When a child gets COVID-19 and another common illness it can land them in the ER. A local doctor explains what happens in their bodies. He also gives advice if you aren't sure if you should send your child with a minor illness to school.
Monthly payments of up to $300 per child under the age of six and up to $250 per child under the age of 17 are the result of a possibly temporary expansion of the child tax credit that is part of the COVID-19 relief package signed by President Joe Biden in March. Households that filed a 2020 or 2019 federal income tax return and claimed the regular child tax credit will get payments automatically. How does the expanded child tax credit work for divorced parents who alternate claiming their child? Should the person who claimed the child in 2020 opt out of the monthly tax credit? It is a question we took to Eric Freeman, a CPA and Tax Senior Manager for BeachFleischman.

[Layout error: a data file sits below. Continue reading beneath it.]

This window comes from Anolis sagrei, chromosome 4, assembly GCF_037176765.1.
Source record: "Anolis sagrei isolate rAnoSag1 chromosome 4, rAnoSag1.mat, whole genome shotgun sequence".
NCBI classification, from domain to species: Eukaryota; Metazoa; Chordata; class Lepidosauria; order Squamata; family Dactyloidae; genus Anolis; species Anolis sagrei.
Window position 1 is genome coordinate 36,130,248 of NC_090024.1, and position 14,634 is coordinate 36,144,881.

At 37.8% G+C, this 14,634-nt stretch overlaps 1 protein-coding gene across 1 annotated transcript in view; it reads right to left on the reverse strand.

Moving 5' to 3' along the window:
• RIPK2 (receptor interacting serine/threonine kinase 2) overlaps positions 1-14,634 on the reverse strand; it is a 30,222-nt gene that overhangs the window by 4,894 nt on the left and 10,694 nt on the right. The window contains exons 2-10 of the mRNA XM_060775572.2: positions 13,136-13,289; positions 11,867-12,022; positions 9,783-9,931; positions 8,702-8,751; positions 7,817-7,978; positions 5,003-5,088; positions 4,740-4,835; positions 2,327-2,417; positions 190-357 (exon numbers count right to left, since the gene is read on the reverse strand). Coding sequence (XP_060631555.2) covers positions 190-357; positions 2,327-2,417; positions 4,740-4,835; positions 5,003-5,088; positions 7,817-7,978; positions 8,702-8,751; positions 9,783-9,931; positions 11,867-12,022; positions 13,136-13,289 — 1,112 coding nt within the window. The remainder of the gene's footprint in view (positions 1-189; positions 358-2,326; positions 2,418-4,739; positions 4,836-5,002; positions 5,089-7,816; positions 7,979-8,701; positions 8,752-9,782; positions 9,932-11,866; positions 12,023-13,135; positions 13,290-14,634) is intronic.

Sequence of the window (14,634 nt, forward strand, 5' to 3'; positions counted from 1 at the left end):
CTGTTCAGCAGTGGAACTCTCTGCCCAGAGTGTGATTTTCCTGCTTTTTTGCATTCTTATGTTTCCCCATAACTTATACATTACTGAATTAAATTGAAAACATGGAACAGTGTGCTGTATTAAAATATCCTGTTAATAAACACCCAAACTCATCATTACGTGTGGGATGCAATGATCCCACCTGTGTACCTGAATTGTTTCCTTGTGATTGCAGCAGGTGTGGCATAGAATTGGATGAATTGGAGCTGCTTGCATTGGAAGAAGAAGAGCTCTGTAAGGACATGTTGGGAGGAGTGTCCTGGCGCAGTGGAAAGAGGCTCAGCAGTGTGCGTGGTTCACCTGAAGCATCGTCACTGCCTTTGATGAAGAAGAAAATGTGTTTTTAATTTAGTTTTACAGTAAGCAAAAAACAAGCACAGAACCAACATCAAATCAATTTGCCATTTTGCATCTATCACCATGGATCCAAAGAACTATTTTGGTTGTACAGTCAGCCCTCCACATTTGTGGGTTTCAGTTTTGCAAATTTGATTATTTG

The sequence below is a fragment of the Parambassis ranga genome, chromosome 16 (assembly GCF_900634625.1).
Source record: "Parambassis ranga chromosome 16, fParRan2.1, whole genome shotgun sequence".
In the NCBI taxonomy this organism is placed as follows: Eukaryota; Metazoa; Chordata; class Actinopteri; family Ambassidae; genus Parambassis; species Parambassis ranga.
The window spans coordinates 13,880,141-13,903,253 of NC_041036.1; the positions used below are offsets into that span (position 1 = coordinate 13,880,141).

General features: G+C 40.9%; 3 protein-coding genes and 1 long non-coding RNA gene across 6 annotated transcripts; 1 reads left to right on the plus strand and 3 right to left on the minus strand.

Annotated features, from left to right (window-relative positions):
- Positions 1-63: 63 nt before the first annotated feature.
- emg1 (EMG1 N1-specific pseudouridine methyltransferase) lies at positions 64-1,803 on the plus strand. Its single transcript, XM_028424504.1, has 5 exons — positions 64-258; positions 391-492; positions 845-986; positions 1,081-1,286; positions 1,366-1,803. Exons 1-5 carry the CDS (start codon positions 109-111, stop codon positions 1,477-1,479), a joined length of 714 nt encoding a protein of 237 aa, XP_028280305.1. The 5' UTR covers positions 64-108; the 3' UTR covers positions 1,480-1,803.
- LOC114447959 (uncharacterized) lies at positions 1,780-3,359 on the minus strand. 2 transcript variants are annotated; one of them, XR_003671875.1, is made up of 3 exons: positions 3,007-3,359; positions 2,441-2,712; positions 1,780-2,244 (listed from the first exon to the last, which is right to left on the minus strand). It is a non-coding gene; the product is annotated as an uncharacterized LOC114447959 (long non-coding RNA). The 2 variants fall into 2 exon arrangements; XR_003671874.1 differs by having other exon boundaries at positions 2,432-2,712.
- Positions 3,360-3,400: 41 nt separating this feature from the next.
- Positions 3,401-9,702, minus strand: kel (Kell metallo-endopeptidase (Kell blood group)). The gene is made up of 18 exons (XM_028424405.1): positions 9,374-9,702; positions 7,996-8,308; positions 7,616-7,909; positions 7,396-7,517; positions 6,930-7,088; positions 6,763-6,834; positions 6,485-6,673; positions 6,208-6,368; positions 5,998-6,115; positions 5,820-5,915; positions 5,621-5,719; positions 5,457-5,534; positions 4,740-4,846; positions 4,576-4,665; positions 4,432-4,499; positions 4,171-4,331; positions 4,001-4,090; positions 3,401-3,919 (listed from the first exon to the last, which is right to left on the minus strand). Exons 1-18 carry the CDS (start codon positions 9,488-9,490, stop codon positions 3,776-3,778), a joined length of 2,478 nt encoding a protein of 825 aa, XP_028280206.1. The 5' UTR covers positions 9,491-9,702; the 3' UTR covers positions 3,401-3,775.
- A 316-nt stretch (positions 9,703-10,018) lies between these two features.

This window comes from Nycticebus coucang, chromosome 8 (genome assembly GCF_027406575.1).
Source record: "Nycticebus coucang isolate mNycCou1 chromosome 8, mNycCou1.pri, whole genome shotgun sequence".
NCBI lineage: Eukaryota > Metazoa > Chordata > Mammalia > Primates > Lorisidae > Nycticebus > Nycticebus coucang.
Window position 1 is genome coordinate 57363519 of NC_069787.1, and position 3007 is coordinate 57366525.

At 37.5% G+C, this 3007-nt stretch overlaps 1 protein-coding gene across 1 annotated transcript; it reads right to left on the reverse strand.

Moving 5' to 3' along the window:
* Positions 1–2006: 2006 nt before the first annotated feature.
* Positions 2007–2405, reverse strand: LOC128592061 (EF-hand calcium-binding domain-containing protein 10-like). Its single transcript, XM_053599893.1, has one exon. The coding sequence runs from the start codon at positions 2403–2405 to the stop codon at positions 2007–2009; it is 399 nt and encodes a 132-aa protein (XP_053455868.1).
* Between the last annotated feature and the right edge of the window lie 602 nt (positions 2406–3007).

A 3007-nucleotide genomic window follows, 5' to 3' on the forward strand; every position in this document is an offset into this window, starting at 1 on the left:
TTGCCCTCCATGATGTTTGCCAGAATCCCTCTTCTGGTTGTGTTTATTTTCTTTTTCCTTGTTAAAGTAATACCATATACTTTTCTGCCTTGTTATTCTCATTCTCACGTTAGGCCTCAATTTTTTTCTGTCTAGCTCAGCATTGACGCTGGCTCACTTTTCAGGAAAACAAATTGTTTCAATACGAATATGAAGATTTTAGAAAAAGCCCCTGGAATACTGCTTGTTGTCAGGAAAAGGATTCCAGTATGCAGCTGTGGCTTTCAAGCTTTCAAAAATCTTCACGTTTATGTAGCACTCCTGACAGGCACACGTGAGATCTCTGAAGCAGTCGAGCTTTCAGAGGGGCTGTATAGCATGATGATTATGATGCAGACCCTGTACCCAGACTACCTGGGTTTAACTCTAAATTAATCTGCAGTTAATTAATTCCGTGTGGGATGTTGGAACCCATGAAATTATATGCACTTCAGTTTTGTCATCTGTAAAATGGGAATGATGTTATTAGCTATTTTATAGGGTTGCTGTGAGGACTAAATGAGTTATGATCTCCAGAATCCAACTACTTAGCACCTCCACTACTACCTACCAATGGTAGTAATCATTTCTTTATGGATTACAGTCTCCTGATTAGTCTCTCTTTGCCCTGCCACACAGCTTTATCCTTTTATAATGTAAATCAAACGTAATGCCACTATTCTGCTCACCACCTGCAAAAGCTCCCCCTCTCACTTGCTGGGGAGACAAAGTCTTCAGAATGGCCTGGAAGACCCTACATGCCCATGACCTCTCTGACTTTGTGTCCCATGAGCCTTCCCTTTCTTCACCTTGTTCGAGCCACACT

In America it seems things are getting better as more people are vaccinated and restrictions are easing up. However, this is a global issue and experts say the pandemic won't be over until other countries are getting better as well.
Now that masks and social distancing are starting to disappear, we are exposing ourselves once again to the common illnesses. In fact, local hospitals are seeing a surge of new viral infections because our immune systems don't remember how to handle these viruses.
Pfizer's full course of the COVID-19 vaccine appears to provide excellent protection against the Delta variant. However, there is concern for those who are unvaccinated as the variant is easily transmissible.